Post Traumatic Stress & The Road to Recovery

Guest Author: Mr. Travis Arnold.

I’m a multi tour combat veteran, and I have PTS. To me PTS is an individual affliction, it doesn’t present identically in every case.  Even through a joint experience no two minds comprehend what happened the same, making it a complex diagnosis. I will attempt to convey through my feeble words how I came to be at peace with it in my life.

Skipping the terrible details of how far I fell in my journey, I will simply say, my life became dark. Drugs and alcohol ruled my every waking moment, and I was a shell. I became as a wraith, an apparition of my former self. I was so focused on not feeling anymore, on not being in my own head, that anything I could do to stop the noise I justified to myself. It all came to head and came crashing down me. I lost my career, was left in shame, a proud warfighter reduced to shambles.

After leaving the service I struggled for a couple years on my road to recovery. I pushed my family away, I avoided my friends, I became so self involved with with my condition everything slipped away. It took wrecking a vehicle, and getting a DUI to put my struggle into perspective. My life was being ruined by substance abuse, and the harder truth, I was the problem. That was the part it took me the longest to figure out. PTS made me so self centered, I was incapable of thinking of anyone else but me. I dried out for about six months, focused on healing without any chemical interference. Introspection proved my most effective form care.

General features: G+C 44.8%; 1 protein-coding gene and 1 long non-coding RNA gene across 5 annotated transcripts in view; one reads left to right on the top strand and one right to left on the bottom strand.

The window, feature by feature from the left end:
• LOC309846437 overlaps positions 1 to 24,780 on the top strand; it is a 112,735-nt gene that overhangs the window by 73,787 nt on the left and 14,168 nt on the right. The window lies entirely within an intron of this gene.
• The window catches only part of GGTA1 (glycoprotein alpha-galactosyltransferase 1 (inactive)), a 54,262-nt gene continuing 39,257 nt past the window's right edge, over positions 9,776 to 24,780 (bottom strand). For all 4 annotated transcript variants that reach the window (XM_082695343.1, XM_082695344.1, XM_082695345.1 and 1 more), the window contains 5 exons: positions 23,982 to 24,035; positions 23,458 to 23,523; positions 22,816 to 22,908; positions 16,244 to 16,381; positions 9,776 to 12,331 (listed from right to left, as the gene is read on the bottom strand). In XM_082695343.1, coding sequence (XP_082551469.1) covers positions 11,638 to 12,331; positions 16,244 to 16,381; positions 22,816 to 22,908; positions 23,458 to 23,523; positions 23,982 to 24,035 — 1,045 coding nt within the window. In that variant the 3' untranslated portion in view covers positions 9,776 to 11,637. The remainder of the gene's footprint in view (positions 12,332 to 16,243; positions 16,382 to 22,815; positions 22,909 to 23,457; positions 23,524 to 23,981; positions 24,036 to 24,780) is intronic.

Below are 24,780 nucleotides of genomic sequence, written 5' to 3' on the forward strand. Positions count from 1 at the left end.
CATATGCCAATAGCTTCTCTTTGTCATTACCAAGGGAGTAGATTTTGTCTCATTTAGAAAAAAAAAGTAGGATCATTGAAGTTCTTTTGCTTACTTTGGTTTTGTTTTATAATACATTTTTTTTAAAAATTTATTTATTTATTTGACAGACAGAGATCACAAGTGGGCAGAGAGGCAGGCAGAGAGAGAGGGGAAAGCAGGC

The hard truth about PTS is the fact it makes you selfish. Your pain becomes such a part of you, that you want to let it define you. And there in lies the selfish nature of it, YOUR pain. You own it, gut it, become obsessed with it. To the point you forget or ostracize everyone who cares about you. The love of your support system is the salvation. Allowing others inside your bubble of pain. Because it does effect other people, whether you want it to or not.

There is hope my combat brethren. PTS does not have to be a terminal diagnosis. Too many of our friends let it be. I beg you to not let it kill you. Dry out, open up, heal your soul. Let the dead be dead, it’s not forgetting them, it allows them to rest in peace. Our past cannot be changed, we can let it go without betraying what it meant. I found a sense of balance and purpose, and if someone as ridiculous as me can find peace, anyone can.

Semper Fi.

-Travis Arnold served multiple combat deployments as a Marine Infantryman then later served as an Infantryman in the United States Army.

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eric

Eric graduated with honors in 2004 from the The Citadel, the Military College of South Carolina, Charleston, SC, USA. He was then commissioned as a 2nd Lieutenant, United States Marine Corps the same year, completed multiple combat deployments to Iraq and Afghanistan as a Counterintelligence / Human Source Intelligence Officer and later as a Case Officer and Active Duty Special Agent with the Naval Criminal Investigative Service. Eric honorably discharged as a Captain after 8 years’ service in 2012.

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